Legal vs. Illegal Electricians

Is the electrician wiring your project doing so illegally? You might be ‘shocked’ to learn that could easily be the case if some important deadlines for certification were missed. Another contractor hopes to shed ‘light’ on some other electrical work, but first we begin at the beginning. A question about how to structure a new business should always begin with the contractor’s license…

Q: My husband and I are just starting a contracting business in California. We would like to use someone as our RMO. If this is a Partnership does he have to be a partner, or should we be doing this as Sole Proprietorship? Can he still run his own business with his contractor’s license and be our RMO?

A: When starting a new business you have the option of getting the license as a partnership, corporation or sole owner. If applying as a partnership, the qualifier can be a partner or RME (Responsible Managing Employee). If going for a corporate license, this individual could be a RME or RMO (Responsible Managing Officer). If he is a RMO or qualifying partner owning 20% or more of your business entity he can “still run his own business” and keep his license active. A RME would be required to inactivate his license, as would someone who owns less than 20% of your company.

If you want to apply as a sole owner, the license would either need to be in your name or your husbands’ name. If the owner has the requisite experience they may qualify the license, or you could hire a RME.

Q: Does a licensed “C-10” contractor also have to be a Certified General Electrician to perform work on a job for which he has contracted?

A: I believe you’re referring to the Certification that is required for all electricians that work for “C-10” contractors. As the “C-10” license holder, you are NOT required to go through the Division of Apprenticeship Standards (DAS) certification.

For your information, these DAS regulations were put in place in 2002. The deadline for residential electricians getting this certification was January 1, 2007. The deadline for general electricians and fire/life/safety electricians was a year ago — January 1, 2006. According to the CSLB, “electricians who are not certified by this time are working illegally”.

The CSLB is urging all electricians who work for “C-10” electrical contractors to immediately sign up to take a certification exam. According to the Board, “not complying with the law could subject the licensee to administrative action”. Further, the CSLB stated, “It could potentially open these contractors and workers up to civil suits should there be problems with work done by an uncertified worker”.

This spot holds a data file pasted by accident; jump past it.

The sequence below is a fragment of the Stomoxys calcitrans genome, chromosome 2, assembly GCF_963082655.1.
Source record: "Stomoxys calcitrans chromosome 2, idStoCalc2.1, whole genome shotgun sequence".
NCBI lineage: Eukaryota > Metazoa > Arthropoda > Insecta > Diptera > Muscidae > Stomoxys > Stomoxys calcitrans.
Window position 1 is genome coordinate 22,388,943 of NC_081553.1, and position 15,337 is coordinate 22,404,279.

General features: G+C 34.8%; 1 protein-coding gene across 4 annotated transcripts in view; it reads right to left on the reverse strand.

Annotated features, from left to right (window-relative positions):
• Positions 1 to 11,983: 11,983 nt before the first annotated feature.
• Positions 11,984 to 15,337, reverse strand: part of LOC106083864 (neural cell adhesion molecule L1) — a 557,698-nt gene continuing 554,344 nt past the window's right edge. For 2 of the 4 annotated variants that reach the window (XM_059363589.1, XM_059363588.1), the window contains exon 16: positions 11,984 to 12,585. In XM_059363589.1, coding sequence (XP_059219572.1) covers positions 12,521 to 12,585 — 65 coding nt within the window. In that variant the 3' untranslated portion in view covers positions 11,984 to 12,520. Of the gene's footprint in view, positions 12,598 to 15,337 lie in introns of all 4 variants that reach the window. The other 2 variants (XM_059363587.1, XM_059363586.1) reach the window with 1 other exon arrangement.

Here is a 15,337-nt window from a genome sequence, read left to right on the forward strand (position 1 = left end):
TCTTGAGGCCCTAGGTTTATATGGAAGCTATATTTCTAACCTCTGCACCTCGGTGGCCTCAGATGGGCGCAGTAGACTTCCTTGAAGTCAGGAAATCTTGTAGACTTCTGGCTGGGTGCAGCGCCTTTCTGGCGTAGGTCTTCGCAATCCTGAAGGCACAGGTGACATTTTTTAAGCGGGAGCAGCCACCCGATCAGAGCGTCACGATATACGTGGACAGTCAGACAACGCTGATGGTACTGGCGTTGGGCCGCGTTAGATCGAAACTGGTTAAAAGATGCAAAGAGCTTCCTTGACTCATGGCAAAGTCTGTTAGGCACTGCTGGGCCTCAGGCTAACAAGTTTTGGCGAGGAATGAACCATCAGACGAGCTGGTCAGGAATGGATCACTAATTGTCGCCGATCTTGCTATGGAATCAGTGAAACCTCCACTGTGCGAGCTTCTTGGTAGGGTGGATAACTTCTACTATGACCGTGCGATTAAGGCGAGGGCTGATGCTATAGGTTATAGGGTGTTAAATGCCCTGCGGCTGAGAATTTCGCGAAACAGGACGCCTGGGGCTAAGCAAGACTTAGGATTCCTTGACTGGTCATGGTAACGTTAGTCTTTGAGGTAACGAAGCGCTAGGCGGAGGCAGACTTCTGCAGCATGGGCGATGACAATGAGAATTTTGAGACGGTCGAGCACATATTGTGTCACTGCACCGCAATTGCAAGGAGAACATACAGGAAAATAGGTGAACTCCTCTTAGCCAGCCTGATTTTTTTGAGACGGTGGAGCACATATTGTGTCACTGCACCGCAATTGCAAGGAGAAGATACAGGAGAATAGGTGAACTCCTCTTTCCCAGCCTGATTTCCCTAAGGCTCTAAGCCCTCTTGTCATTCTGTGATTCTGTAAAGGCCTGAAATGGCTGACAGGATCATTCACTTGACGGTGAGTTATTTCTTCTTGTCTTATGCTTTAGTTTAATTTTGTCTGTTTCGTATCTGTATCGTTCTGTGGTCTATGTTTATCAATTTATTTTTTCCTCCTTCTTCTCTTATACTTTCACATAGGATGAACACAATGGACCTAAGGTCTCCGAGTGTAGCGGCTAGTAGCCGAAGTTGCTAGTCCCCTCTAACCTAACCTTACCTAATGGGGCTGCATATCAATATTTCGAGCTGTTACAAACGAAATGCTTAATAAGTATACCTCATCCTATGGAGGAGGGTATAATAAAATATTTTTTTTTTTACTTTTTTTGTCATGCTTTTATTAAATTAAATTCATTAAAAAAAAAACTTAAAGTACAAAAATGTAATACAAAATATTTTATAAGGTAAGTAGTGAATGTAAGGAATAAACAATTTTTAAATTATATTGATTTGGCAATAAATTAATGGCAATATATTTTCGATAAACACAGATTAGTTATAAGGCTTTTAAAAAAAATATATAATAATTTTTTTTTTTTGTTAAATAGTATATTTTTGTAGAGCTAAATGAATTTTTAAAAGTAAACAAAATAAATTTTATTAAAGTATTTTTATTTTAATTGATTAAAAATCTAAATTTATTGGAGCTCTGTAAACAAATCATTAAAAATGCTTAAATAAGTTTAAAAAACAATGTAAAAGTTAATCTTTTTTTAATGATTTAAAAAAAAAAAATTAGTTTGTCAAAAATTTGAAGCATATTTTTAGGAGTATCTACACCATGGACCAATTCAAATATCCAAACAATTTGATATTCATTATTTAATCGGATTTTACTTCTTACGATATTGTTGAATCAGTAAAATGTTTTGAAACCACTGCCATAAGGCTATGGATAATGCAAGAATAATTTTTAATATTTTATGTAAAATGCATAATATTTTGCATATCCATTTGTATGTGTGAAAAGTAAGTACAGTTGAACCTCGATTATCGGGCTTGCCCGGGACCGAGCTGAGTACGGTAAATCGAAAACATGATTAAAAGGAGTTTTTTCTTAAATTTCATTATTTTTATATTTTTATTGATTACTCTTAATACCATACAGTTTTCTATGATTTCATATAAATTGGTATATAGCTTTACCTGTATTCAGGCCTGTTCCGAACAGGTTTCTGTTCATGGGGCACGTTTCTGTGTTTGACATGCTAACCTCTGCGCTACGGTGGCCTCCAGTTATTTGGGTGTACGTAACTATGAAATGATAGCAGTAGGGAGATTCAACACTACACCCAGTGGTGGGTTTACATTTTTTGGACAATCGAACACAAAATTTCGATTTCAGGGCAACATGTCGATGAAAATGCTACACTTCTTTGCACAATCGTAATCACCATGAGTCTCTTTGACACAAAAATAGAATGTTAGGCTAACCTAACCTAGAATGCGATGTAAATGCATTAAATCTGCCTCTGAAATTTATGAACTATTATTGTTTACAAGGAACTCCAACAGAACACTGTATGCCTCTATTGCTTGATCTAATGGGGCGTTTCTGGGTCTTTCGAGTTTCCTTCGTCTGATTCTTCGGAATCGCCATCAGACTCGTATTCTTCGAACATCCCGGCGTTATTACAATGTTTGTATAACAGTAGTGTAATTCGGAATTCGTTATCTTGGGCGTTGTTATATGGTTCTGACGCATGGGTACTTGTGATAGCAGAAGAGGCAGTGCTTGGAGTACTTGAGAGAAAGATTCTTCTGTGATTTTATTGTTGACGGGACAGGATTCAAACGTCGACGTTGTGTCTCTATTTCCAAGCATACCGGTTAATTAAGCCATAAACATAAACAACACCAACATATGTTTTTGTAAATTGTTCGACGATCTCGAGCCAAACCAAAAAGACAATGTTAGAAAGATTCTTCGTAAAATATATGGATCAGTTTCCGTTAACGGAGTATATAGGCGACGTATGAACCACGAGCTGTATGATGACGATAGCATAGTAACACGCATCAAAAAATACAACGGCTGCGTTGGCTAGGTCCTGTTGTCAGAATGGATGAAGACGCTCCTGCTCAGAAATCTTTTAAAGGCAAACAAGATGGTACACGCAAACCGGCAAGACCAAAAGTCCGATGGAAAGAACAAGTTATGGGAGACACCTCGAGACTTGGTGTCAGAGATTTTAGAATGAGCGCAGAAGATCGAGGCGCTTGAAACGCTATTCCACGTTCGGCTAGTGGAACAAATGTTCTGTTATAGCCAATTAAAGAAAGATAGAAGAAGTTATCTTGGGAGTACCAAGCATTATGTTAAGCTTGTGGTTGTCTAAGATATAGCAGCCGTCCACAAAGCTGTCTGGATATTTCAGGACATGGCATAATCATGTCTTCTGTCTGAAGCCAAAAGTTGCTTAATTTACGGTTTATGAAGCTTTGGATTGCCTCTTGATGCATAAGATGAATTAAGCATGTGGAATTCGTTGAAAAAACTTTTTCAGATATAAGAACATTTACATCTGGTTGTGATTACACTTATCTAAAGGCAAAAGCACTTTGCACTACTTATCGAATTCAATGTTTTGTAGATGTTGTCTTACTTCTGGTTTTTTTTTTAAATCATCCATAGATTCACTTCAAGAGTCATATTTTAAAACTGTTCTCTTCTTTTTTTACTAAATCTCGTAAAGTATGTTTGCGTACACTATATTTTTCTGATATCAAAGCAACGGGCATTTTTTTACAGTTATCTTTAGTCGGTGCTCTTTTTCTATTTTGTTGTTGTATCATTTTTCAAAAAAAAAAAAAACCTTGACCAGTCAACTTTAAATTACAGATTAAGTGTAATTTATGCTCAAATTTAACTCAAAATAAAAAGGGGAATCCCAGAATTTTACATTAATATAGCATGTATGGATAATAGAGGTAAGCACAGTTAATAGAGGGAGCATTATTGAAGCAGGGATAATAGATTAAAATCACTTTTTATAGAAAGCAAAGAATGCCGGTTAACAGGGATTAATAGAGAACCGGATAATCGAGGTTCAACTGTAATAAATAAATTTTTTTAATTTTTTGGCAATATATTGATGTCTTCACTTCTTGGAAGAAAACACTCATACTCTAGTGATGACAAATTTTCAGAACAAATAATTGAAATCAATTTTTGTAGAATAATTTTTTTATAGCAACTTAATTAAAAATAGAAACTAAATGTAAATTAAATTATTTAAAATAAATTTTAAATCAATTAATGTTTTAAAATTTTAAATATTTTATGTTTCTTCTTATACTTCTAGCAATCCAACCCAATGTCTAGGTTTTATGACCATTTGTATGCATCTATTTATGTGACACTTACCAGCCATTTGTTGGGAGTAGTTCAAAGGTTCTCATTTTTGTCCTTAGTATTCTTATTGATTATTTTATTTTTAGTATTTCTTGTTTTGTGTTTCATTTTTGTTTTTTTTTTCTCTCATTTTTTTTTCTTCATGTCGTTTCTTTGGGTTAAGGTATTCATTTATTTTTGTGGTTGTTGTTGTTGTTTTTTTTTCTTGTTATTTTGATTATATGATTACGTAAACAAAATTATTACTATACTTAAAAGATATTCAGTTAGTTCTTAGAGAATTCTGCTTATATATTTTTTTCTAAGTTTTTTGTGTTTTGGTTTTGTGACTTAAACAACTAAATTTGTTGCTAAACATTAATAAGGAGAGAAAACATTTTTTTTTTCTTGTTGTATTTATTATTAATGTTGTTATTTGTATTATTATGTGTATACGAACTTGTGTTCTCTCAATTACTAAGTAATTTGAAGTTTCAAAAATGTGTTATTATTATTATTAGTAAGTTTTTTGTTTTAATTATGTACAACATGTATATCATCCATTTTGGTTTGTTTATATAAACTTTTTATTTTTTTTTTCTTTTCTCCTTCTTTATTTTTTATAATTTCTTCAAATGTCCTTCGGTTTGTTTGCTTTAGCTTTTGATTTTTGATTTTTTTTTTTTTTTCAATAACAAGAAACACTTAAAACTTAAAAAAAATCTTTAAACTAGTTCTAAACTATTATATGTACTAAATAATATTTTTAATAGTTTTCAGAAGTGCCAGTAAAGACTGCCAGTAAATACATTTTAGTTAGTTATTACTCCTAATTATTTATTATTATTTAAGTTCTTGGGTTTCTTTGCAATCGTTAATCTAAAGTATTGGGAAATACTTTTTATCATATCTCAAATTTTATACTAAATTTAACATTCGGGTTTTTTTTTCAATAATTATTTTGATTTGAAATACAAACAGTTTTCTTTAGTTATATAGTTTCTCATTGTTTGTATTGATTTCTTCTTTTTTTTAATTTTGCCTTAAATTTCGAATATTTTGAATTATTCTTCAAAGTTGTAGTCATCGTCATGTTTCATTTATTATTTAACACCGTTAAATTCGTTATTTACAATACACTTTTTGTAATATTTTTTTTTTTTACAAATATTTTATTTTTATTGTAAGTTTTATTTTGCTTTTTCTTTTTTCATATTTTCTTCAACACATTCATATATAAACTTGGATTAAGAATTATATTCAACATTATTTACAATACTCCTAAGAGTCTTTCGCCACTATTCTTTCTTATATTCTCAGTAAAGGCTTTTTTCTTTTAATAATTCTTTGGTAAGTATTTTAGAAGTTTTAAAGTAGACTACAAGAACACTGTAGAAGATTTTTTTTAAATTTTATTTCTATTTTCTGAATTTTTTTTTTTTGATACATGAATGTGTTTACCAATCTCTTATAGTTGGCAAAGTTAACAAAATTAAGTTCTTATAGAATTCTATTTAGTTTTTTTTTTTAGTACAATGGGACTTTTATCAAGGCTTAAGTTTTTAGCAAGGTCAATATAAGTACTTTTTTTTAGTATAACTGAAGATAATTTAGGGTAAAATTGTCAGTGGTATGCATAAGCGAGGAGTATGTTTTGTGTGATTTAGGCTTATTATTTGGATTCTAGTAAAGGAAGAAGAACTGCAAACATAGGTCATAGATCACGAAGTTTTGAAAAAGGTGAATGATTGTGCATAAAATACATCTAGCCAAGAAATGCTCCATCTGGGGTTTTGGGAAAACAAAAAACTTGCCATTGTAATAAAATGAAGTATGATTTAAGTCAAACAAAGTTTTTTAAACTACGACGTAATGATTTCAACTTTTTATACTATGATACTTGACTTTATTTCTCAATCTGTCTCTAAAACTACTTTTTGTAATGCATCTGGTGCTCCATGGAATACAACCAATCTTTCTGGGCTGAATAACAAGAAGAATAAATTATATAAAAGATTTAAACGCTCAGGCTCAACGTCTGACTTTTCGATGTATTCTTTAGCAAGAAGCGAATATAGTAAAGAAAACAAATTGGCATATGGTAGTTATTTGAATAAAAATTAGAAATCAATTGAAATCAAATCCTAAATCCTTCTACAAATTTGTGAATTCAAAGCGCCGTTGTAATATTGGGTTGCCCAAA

The DAS, which is part of the Department of Industrial Relations, is responsible for the processing of applications for electrician certifications. According to Dave Rowan, chief of DAS, “There are now 138 approved schools throughout the state and testing dates are plentiful”. There is a link to the DAS at www.cutredtape.com.

Q: I have a “C-10” contractors license and want to expand into the solar field. Can I use this license for both my existing business and the new one I am about to form?

A: NO! In order to conduct business under two different names, you must have 2 different license numbers.

A Landscape Contractor

A pat on the back is often the best praise, and I thank our first contractor for his. I will also help a landscape contractor with a ‘swimming’ lesson before sharing some news from CSLB about protecting seniors from fraudulent, unlicensed work…

Q: To begin, I’d like to commend you on your columns! They are very informative. I hold a Class “B” contractor’s license and have acted as a Responsible Managing Employee (RME) for our construction company for several years. A friend in the construction industry recently informed me that an RME had the ability to negotiate a fee for the use of their license in addition to or as part of their salary. Is this correct? If so, where would I find sample data to calculate this potential fee?

A: I have been asked this question several times before, but do not know if I have ever published a response. There is nothing in the CSLB rules or regulations that addresses your “ability to negotiate a fee for use of your license”. As such, I would not know where to direct you to calculate this “fee”. As the Responsible Managing Employee –or any employee of a company — your employer ultimately determines your salary. Sometimes this is negotiated and if you hold the license, this should be of some added value to the company.

You may want to approach your employer regarding this potential value however, a word of warning. Depending on the company’s position, there may be other qualifying individuals waiting in the wings. Good luck with your negotiations.

Q: I have been on hold with the CSLB for over thirty minutes three times before finally giving up. Can you tell me if I can sub-contract out pool work to a “C-53” contractor? I am a “C-27” landscape contractor and have designed pools and spas. Now some homeowners want me to handle the work and pull the required permits.

A: If you are doing a landscaping project that includes a pool or spa, you can sub this out to a licensed swimming pool contractor. According to the CSLB, you cannot just take a pool contract by itself and self-perform or sub out the work to a “C-53”. If you have been designing and “building” pools for 4 of the prior 10 years, you may want to consider applying for an additional “C-53” classification. Since building permits are covered by local governmental agencies, I would check with them regarding whether you and/or the “C-53” can pull the permit.

The CSLB has taken the lead in protecting seniors from unscrupulous or illegal individuals. The “unlicensed contractor” is the focus of the Board’s “Senior Scam Stopper” Program, a partnership with various community and public agencies to inform and empower seniors to fight fraud. They have sponsored seminars throughout the State and set up panels of experts including representatives from local law enforcement, and the AARP.

In recent months co-sponsors have included Humboldt State University, Foster City Building Department, the Santa Clara Library and Assembly Member Lois Wolk who represents Solano and Yolo Counties. Contact the CSLB if you would like to co-sponsor a seminar in your community or let me know and I would be happy to pass the information on to their Enforcement Division and Public Affairs Office.

Remember a topic in a past column but cannot recall when it appeared? Now at www.cutredtape.com , readers can search nearly a decade of prior ‘Capitol Connection’ columns by KEYWORD. This column has always been about helping the contractor. Now it is even more user friendly.